Belt up and enjoy this 365-day ride as you cruise past the most momentous motoring events in history. Packed with fascinating facts about races, motorists and the history of the mighty engine, this is a must-visit web site for any car enthusiast.
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After a howling wind- and rainstorm on Thanksgiving Day, Washington state's historic floating Lacey V. Murrow Memorial Bridge between Seattle and its eastern suburbs, broke apart and sank to the bottom of Lake Washington. Because the bridge's disintegration happened relatively slowly, news crews were able to capture the whole thing on camera, broadcasting it to a rapt audience across western Washington. The Murrow Bridge, named after the state highways director (and brother of famous newsman Edward R. Murrow), was the brainchild of engineer Homer Hadley, who in 1921 proposed a "floating concrete highway, permanent and indestructible, across Lake Washington." Figuring out a way to cross that lake, between up-and-coming Seattle and its (at that time) sleepy small-town neighbors to the east, was a particular challenge because an ordinary "fixed-pier" bridge was out of the question: The lake was too deep, and its bottom was too mushy. Construction began on the bridge in 1939; it was completed 18 months later. In November 1990, the 6,600-foot-long bridge, made of 22 floating bolted-together pontoons, was in the process of being converted from a two-way road to a one-way road. (A parallel bridge had been completed the year before, effectively doubling the amount of traffic that could cross the lake.) The state highway department alleged that construction crews had left the pontoons' hatches open, leaving them vulnerable to the weekend's heavy rains and large waves. At midday on November 25, the center pontoons began to sink. As they disappeared under the water, they pulled more and more of the crumbling roadway down with them. By the end of the day, the bridge was gone.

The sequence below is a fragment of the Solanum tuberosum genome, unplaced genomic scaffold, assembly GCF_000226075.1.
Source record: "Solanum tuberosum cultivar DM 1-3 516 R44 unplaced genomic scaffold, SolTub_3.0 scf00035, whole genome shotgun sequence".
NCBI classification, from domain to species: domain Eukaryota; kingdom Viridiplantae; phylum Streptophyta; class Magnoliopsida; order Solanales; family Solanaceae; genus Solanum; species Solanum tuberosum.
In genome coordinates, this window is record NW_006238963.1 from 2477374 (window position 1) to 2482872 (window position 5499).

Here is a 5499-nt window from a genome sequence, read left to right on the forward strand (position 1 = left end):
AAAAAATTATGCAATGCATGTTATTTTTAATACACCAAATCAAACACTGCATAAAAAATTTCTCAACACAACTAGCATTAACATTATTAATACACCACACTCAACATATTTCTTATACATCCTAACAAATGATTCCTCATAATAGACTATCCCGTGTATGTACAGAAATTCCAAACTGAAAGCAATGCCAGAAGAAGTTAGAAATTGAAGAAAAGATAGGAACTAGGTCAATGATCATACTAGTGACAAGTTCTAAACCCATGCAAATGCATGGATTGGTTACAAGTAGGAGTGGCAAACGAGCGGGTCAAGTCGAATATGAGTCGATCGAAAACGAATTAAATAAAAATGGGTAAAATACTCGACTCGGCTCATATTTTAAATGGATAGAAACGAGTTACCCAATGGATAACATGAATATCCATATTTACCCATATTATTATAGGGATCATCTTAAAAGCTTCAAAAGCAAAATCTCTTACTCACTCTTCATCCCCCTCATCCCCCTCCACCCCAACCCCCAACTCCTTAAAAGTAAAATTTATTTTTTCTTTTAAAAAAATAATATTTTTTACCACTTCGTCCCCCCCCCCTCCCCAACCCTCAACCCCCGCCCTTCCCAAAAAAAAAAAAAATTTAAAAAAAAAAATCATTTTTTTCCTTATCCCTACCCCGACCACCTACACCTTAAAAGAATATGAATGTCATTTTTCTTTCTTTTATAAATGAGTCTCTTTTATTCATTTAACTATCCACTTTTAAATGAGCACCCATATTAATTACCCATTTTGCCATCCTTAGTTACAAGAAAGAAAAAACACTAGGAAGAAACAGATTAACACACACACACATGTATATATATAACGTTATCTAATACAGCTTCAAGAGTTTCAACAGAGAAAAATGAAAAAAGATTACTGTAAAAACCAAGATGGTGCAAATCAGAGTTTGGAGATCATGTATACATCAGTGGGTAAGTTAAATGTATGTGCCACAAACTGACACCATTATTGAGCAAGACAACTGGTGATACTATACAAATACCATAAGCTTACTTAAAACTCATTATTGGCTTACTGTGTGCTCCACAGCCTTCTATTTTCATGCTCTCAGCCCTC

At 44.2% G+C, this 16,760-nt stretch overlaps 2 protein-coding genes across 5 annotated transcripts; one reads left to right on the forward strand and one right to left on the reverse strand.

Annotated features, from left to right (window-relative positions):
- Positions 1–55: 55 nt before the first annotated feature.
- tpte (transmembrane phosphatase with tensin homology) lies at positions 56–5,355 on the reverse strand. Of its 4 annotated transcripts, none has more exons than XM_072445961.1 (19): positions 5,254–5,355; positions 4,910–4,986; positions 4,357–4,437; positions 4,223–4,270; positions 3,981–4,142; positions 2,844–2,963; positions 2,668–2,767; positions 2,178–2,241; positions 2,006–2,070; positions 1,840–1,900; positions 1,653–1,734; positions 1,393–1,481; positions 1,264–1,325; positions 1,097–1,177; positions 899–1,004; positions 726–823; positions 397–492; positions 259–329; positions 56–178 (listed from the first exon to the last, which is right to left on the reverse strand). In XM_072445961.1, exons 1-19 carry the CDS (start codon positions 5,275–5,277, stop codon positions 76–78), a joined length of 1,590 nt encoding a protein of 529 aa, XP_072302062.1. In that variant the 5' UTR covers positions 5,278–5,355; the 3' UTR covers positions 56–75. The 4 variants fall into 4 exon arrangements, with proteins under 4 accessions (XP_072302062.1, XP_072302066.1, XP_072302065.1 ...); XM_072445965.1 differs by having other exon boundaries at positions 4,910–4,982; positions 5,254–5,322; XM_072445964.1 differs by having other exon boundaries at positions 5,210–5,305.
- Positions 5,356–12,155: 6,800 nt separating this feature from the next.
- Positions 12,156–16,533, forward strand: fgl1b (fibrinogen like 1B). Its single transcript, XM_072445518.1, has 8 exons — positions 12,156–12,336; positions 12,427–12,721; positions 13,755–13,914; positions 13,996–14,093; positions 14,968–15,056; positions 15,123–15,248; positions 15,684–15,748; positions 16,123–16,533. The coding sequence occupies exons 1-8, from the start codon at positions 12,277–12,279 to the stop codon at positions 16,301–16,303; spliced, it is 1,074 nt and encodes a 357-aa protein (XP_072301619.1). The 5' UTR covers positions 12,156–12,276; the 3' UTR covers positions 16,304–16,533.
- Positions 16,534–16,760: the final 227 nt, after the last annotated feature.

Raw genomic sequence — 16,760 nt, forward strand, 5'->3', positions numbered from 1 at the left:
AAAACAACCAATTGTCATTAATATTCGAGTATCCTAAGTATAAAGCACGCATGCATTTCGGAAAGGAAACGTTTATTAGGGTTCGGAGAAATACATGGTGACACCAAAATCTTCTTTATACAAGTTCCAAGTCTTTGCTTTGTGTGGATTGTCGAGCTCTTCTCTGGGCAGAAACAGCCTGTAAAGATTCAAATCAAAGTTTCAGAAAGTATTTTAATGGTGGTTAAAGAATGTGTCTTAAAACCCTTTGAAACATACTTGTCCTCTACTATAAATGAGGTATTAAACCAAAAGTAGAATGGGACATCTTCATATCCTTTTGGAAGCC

Lacey V. Murrow Memorial Bridge disaster